Customers of the State Water Project will not receive any water deliveries this year if current dry conditions persist, a cutback that could be troublesome for certain tri-county cities.
The state Department of Water Resources announced Jan. 31 that no water would be allocated for 2014, but that a small amount of carryover from 2013 would be available to State Water Project service areas. Santa Barbara County is entitled to 45,486 acre-feet of state water each year. The full allotment for San Luis Obispo and Ventura counties is 25,000 and 20,000 acre-feet, respectively. But none will see a drop this year. One acre-foot of water can supply the needs of two families of four for one year.
The State Water Project, the nation’s largest state-built water conveyance system, supplies water for 25 million Californians and 750,000 acres of irrigated farmland.
“Although there’s a zero allocation, they still expect to see carryover water from previous years,” said Matt Naftaly, manger of the Santa Barbara County Water Agency. “So presumably there still will be water coming into the county from the State Water Project.”
But Ray Stokes, deputy director of the Central Coast Water Authority, a public agency that serves North Santa Barbara County, the Santa Ynez Valley and the South Coast, said the county’s carryover is only 30 percent of the total annual allotment. He said Solvang, Santa Barbara and Montecito will be particularly affected.
“I would say Montecito Water District is going to feel it most because they already don’t have enough water stored to meet their demand, so this will further exacerbate their issues,” Stokes told the Business Times. The city of Santa Barbara also is dependent on state water, which is pumped into Lake Cachuma.
“Historically [state water] has been used less because they had Cachuma, but with Cachuma at 40 percent, they’re using state water supplies to meet their demand in 2014,” Stokes said of Santa Barbara and Montecito.
He said Goleta and Carpinteria are better positioned because they have groundwater resources. The same is true for most of North Santa Barbara County, with the exception of Solvang. But those water supplies are also taking a hit amid the drought.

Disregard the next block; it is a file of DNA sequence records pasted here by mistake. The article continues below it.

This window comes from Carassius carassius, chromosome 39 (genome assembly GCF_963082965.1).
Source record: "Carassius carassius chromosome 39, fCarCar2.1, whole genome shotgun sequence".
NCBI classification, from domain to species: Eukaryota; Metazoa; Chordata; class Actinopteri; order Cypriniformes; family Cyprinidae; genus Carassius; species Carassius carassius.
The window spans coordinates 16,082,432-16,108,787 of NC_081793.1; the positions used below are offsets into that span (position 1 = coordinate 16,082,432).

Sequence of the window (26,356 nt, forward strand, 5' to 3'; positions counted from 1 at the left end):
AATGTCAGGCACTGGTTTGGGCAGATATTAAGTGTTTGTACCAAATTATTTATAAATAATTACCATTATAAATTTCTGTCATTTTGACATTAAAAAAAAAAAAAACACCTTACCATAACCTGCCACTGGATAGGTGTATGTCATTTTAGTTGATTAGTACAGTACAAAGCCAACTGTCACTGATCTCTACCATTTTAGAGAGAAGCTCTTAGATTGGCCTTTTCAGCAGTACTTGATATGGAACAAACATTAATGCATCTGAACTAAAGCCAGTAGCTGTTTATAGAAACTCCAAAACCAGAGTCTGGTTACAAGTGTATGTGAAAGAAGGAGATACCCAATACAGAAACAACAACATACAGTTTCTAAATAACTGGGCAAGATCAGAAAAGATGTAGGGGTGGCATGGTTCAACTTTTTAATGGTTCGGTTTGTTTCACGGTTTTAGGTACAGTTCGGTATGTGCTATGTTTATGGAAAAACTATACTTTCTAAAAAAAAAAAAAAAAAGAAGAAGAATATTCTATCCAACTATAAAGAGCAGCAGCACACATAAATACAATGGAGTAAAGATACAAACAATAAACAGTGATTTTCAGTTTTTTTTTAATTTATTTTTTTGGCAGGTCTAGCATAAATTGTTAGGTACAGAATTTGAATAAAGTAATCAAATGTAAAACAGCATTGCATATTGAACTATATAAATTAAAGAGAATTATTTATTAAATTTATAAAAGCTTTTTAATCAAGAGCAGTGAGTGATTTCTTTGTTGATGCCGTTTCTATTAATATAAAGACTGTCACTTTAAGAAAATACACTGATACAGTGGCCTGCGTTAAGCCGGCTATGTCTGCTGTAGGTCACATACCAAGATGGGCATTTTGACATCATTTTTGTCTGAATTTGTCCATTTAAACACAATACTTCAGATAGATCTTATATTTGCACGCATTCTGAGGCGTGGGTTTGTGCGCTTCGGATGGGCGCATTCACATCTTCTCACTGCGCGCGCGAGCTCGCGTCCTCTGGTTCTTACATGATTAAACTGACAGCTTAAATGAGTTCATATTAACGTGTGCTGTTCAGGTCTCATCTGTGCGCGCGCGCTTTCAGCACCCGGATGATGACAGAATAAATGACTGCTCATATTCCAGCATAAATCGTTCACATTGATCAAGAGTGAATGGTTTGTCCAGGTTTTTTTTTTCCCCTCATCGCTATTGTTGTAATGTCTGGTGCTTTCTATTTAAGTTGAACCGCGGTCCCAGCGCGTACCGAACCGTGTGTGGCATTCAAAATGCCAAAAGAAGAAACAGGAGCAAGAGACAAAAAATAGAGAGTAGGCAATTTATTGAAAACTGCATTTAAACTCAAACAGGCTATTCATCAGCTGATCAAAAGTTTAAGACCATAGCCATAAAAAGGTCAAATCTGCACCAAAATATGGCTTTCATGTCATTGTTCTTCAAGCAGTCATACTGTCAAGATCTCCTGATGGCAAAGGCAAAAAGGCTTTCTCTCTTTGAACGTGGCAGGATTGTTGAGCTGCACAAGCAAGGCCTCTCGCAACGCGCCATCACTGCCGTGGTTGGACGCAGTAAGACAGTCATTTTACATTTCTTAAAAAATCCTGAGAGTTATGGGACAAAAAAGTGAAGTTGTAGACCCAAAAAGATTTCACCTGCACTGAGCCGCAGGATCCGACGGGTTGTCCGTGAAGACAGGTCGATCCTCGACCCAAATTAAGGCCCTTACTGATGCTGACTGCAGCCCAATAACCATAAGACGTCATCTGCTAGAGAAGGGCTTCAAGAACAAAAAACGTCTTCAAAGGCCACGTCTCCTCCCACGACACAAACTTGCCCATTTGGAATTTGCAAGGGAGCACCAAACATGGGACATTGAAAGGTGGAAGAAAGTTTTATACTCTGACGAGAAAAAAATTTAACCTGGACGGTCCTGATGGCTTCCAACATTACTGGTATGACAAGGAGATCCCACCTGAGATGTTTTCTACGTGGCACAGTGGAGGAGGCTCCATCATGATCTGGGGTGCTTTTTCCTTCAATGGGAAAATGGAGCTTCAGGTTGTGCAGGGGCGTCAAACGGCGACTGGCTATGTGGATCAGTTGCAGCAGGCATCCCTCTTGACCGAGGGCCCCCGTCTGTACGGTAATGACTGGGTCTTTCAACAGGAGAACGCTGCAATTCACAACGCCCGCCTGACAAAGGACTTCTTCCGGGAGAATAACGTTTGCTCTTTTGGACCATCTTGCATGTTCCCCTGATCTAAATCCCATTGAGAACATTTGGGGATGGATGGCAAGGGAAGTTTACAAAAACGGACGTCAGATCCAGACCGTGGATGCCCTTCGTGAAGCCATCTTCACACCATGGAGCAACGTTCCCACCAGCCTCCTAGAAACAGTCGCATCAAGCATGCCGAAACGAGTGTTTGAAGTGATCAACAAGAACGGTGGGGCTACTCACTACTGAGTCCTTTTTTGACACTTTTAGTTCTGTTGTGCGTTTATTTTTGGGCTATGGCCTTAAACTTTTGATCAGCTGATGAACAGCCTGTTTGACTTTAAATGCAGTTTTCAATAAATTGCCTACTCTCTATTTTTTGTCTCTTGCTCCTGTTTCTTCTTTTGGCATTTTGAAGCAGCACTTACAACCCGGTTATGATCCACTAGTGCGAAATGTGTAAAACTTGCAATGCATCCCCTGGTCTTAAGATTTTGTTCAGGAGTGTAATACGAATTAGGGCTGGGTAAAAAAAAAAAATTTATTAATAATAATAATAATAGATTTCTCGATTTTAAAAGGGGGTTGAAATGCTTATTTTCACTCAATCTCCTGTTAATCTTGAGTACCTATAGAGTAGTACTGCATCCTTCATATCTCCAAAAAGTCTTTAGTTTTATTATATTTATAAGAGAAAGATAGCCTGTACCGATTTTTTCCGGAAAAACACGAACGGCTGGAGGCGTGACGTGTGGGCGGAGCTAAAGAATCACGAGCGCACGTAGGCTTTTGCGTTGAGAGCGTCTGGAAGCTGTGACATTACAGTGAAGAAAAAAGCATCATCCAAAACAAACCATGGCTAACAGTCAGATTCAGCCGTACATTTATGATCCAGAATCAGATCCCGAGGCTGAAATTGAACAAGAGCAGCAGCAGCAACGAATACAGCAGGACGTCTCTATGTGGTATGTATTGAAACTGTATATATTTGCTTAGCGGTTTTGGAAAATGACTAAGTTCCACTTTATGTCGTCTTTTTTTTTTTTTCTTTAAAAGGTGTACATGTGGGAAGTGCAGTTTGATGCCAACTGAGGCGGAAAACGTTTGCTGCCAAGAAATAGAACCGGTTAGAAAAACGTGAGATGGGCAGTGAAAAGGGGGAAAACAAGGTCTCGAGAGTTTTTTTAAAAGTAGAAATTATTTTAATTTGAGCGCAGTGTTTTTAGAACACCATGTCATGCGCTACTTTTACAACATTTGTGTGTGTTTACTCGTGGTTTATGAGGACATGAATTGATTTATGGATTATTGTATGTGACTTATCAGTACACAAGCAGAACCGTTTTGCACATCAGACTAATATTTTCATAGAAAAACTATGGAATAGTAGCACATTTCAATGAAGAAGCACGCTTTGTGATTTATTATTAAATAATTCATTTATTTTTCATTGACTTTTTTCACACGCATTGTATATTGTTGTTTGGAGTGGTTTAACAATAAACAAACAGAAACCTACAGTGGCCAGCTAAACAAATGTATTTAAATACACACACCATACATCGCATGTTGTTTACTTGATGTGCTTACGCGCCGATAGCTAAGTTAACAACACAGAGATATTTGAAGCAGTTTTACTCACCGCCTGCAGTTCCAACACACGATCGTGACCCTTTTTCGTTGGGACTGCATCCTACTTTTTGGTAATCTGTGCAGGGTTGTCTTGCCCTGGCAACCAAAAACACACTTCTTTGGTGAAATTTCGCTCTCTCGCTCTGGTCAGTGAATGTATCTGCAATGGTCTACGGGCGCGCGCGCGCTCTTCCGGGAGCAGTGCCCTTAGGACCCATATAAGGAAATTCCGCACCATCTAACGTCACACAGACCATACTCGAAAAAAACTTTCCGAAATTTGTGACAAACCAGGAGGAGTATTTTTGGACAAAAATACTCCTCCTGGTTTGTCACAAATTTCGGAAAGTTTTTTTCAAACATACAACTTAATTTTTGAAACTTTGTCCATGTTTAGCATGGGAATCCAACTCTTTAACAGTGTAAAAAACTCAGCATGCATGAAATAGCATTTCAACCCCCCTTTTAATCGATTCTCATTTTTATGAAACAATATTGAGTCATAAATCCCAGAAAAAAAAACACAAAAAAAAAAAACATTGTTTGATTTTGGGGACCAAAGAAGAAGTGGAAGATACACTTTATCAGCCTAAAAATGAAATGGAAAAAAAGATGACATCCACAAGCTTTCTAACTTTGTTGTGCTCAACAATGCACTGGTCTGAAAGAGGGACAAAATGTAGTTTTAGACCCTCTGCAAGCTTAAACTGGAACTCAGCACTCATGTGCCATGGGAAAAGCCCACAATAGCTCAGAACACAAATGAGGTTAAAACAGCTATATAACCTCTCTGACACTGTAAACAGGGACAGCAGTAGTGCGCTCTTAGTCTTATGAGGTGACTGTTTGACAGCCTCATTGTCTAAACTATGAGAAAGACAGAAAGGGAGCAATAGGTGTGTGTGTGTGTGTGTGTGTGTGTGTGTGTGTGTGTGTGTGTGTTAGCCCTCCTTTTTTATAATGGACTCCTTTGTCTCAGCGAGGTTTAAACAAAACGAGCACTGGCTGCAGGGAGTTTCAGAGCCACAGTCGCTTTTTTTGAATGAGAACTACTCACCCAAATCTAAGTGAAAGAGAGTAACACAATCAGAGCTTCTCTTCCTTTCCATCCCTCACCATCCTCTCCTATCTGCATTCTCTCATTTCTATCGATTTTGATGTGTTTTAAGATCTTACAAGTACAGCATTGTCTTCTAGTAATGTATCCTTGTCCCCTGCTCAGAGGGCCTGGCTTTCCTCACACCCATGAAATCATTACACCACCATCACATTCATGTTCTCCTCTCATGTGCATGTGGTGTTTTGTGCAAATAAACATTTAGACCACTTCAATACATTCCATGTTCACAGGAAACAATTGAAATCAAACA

Water stores being depleted
Matt van der Linden, Solvang’s director of public works, said the city has relied on state water as its primary source for the last 12 years.
He said if the state allocation remains at zero and if the city is not able to buy supplemental water, it is likely that mandatory cutbacks will be instated.
Last month, the City Council implemented Stage One drought regulations, which include a voluntary 15 percent reduction in water use by all city customers.
In San Luis Obispo County, water districts are in the clear for now. “We will be able to meet our needs this year by using that stored water,” said Dean Benedix, manger of the county’s utilities division. However, the city of San Luis Obispo is using water from Whale Rock Reservoir near Cayucos to avoid pumping more groundwater. The reservoir is at 56 percent capacity and there will be trouble if there is no recharge, Benedix said.
Storage facilities are getting less and less water, reducing their ability to provide for the future, and groundwater is being more heavily pumped.
By the end of this year, most options will have been exhausted, he said. “2015 is going to be very, very bleak,” Benedix told the Business Times. “There are going to be serious, serious problems if we don’t get significant rainfall across the state.”
Ventura County water districts seem to have the situation under control. For the most part, agencies in the western part of the county do not rely on state water.
The United Water Conservation District is the only one in that area that has ever brought in state water, said Gerhardt Hubner, deputy director at the Ventura County Watershed Protection District.
The Ventura and Casitas water districts have never used their annual allotments. “The west side of the county is not relying on imported water,” he said. “The east side of the county is.”
Eric Bergh, resource manager at Calleguas Municipal Water District, said Thousand Oaks and Simi Valley are 100 percent dependent on state water. But thanks to ratepayer investment in storage, conservation and recycled water programs over the years, the district is in good shape. “They have created a drought buffer for us,” he told the Business Times.
Cities served by the Calleguas district that depend on a mix of state water and groundwater, such as Oxnard and Camarillo, may be in a tight spot.
With groundwater resources diminishing, those cities could become more reliant on state water supplies, Bergh said. In many places along the Oxnard Plain, groundwater has dipped below sea level.
Bergh noted that although Calleguas’ water supply is sufficient for this year, conservation measures must continue — even in wet years. “We are calling on folks to be mindful of their water use,” he said.